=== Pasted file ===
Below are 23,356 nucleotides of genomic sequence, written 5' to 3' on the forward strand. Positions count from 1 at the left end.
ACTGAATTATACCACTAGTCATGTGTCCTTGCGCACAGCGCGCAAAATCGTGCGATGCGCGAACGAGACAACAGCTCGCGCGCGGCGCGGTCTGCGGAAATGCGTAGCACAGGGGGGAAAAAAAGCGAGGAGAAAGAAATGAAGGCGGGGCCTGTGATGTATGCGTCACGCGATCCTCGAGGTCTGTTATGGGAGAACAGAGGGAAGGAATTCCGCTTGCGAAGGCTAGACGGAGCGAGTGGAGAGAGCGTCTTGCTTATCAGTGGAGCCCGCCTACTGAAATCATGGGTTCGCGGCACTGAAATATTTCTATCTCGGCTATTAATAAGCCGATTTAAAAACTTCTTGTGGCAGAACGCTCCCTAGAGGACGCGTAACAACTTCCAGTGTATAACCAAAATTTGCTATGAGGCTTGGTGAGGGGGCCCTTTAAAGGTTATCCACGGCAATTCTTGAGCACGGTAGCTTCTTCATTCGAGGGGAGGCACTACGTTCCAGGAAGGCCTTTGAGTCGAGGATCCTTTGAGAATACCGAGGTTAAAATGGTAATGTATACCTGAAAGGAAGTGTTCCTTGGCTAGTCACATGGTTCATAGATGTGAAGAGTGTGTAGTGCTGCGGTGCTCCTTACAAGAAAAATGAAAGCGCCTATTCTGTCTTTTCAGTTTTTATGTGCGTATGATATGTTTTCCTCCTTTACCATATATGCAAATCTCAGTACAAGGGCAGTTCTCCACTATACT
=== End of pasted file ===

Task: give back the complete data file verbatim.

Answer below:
Below are 23,356 nucleotides of genomic sequence, written 5' to 3' on the forward strand. Positions count from 1 at the left end.
ACTGAATTATACCACTAGTCATGTGTCCTTGCGCACAGCGCGCAAAATCGTGCGATGCGCGAACGAGACAACAGCTCGCGCGCGGCGCGGTCTGCGGAAATGCGTAGCACAGGGGGGAAAAAAAGCGAGGAGAAAGAAATGAAGGCGGGGCCTGTGATGTATGCGTCACGCGATCCTCGAGGTCTGTTATGGGAGAACAGAGGGAAGGAATTCCGCTTGCGAAGGCTAGACGGAGCGAGTGGAGAGAGCGTCTTGCTTATCAGTGGAGCCCGCCTACTGAAATCATGGGTTCGCGGCACTGAAATATTTCTATCTCGGCTATTAATAAGCCGATTTAAAAACTTCTTGTGGCAGAACGCTCCCTAGAGGACGCGTAACAACTTCCAGTGTATAACCAAAATTTGCTATGAGGCTTGGTGAGGGGGCCCTTTAAAGGTTATCCACGGCAATTCTTGAGCACGGTAGCTTCTTCATTCGAGGGGAGGCACTACGTTCCAGGAAGGCCTTTGAGTCGAGGATCCTTTGAGAATACCGAGGTTAAAATGGTAATGTATACCTGAAAGGAAGTGTTCCTTGGCTAGTCACATGGTTCATAGATGTGAAGAGTGTGTAGTGCTGCGGTGCTCCTTACAAGAAAAATGAAAGCGCCTATTCTGTCTTTTCAGTTTTTATGTGCGTATGATATGTTTTCCTCCTTTACCATATATGCAAATCTCAGTACAAGGGCAGTTCTCCACTATACT